“Like, who are you even?” he muttered.

“No longer are there oracles and seers to consult, in these troubled times—Tiresias has long since made his exit. The Road to Damascus is now, it seems, devoid of revelation. Our beleaguered deity appears to have lowered his scepter, forsaken his punitive thunderbolts, to play what one might call an advisory role. A ‘hands-off’ approach, in the American dialect, no?”

“I said, who are you?”

“In these troubled times, Nathaniel, it is considered most acceptable to consider the likes of me as evidence of psychological abnormality—or if you are sensitive of being judged psychologically abnormal, you may acceptably consider me a figment of imagination. To me, this is not significant. The significant aspect is the conundrum itself.”

A silence as Nate glared and the mild old foreigner shrugged slightly and turned away, looking out over the water. A long moment followed, in which Joyner’s glare dissolved into pensiveness.

“It’s not just…that. I mean yes. I’m stained. With blood. And that sort of thing don’t go away. Maybe it’ll fade, but to be erased…never. And I’m so afraid,” his voice thickens, “that it’ll, like, leak out of me. That it’ll contaminate others. The stain.”

“What I wish to say is not, perhaps, of immediate comfort to you, but is nonetheless true: each of us is, in the very realest sense, alone in our suffering. But your fear is coming from a truth, for one’s suffering may often lead to this person causing others much additional suffering. Just so. Is this not your fear? But, Nathaniel, do you not see that this is a small hint at a solution?” Joyner shook his head. “You, Nathaniel, must be worthy of your suffering—for suffering is the only certainty. There is a dangerous misconception that ravages your U S of Modern A, and it is this—that to achieve a worthwhile existence, one must be made first free from suffering, from all tension. An utter falsehood. To live without yearning, this is death in life, utter lack of meaning—it is in itself to suffer a bleak and meaningless existence, a life without a worthy why to redeem the difficulty and pain of realizing its how. To yearn, Nathaniel, is itself a type of suffering—a felt lack, no? And so, we must conclude that to live without suffering is to remove all yearning which, as I have previously stated, is a miserable fate. But in contrast, any suitably beautiful pursuit, any yearning worth pursuit, is bound to be frustrated by circumstances and, eventually, death.”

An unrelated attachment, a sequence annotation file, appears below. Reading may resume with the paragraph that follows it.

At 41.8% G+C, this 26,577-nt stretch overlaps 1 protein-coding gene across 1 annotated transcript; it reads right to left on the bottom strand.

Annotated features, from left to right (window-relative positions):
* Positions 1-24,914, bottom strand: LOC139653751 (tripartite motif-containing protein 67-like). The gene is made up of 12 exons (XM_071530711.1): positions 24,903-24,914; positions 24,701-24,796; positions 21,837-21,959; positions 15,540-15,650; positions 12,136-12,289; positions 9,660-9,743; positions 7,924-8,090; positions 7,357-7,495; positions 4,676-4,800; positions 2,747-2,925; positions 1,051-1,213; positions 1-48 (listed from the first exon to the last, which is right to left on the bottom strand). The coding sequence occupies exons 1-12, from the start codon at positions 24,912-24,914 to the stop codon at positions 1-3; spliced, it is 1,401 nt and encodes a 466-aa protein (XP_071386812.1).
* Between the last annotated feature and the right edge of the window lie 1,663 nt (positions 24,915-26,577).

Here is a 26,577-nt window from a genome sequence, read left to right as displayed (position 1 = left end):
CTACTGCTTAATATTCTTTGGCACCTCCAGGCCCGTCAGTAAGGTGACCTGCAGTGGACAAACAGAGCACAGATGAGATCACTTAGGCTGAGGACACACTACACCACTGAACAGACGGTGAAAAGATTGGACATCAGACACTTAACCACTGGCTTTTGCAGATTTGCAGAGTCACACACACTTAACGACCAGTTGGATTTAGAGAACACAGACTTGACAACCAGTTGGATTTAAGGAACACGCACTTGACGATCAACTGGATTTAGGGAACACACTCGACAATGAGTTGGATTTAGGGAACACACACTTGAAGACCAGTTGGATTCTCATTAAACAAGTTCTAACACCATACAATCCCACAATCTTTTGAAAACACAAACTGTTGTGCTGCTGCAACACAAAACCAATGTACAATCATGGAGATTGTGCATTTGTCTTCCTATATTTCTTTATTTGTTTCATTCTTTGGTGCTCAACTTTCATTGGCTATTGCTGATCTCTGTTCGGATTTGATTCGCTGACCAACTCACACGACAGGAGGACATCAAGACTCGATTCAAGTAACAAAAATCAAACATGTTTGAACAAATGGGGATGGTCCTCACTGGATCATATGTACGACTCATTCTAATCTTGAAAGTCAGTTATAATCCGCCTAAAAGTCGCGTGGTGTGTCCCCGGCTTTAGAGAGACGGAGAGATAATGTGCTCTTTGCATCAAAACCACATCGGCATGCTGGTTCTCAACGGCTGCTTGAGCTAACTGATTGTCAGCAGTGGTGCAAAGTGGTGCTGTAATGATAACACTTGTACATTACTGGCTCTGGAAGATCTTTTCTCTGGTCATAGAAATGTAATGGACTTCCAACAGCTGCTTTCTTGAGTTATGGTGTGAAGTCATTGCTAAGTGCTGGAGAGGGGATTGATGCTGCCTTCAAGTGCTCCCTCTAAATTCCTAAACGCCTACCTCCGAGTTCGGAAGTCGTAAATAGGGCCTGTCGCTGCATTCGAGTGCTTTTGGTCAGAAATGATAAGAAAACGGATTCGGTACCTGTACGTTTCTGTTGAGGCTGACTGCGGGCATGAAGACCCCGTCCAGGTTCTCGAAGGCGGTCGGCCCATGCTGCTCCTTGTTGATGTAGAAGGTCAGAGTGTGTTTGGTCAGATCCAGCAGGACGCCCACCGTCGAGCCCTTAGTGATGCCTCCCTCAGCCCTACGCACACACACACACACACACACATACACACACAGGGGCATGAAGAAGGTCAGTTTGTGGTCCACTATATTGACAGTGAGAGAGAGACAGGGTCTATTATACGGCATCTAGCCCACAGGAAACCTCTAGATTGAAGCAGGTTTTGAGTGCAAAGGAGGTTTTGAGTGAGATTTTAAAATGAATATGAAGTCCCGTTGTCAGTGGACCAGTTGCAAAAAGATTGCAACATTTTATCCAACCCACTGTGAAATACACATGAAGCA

“Ok. So there’s nothing on offer but fucking pain is what you’re saying?”

“The inevitability of suffering does not imply that suffering is the totality of being. Gar nicht! Neither does your utter aloneness in your suffering imply meaninglessness. You, Nathaniel, have a unique opportunity to orient yourself to the Good, to bear the burden of Being without allowing your soul to be corrupted. ‘Even as the stone of the fruit must break that its heart may stand in the sun, so must you know pain,’ as a poet once said”